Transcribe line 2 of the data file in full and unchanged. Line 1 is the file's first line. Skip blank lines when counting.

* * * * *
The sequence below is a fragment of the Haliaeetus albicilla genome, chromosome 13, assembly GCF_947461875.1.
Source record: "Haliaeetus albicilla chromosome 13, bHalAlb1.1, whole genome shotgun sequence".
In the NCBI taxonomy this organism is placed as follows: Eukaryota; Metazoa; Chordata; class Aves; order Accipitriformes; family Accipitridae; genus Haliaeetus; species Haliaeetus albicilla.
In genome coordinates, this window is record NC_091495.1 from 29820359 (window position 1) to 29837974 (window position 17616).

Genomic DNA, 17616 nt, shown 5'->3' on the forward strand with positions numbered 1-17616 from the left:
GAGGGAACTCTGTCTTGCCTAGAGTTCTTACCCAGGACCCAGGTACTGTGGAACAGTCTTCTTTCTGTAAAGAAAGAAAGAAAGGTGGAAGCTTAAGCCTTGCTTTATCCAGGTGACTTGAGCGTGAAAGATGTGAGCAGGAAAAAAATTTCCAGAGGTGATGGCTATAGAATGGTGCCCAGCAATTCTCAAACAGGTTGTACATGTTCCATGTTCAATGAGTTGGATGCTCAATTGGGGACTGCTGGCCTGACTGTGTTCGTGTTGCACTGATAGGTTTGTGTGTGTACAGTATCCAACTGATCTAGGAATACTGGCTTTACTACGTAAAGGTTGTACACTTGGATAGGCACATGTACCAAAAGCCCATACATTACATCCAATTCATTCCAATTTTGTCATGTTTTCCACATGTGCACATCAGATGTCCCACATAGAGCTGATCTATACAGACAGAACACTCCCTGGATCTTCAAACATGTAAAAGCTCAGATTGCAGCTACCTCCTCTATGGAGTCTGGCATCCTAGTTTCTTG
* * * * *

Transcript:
Source record: "Haliaeetus albicilla chromosome 13, bHalAlb1.1, whole genome shotgun sequence".